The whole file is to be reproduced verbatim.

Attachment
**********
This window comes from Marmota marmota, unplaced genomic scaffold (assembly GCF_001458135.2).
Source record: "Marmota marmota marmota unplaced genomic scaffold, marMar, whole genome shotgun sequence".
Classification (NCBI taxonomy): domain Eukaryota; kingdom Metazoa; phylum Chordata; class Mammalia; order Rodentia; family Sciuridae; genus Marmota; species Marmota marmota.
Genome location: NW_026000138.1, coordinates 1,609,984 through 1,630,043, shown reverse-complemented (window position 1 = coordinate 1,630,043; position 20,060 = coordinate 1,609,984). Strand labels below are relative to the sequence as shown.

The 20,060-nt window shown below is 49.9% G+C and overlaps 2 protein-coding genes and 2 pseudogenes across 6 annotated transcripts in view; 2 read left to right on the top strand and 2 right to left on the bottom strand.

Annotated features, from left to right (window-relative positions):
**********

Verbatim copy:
This window comes from Marmota marmota, unplaced genomic scaffold (assembly GCF_001458135.2).
Source record: "Marmota marmota marmota unplaced genomic scaffold, marMar, whole genome shotgun sequence".
Classification (NCBI taxonomy): domain Eukaryota; kingdom Metazoa; phylum Chordata; class Mammalia; order Rodentia; family Sciuridae; genus Marmota; species Marmota marmota.
Genome location: NW_026000138.1, coordinates 1,609,984 through 1,630,043, shown reverse-complemented (window position 1 = coordinate 1,630,043; position 20,060 = coordinate 1,609,984). Strand labels below are relative to the sequence as shown.

The 20,060-nt window shown below is 49.9% G+C and overlaps 2 protein-coding genes and 2 pseudogenes across 6 annotated transcripts in view; 2 read left to right on the top strand and 2 right to left on the bottom strand.

Annotated features, from left to right (window-relative positions):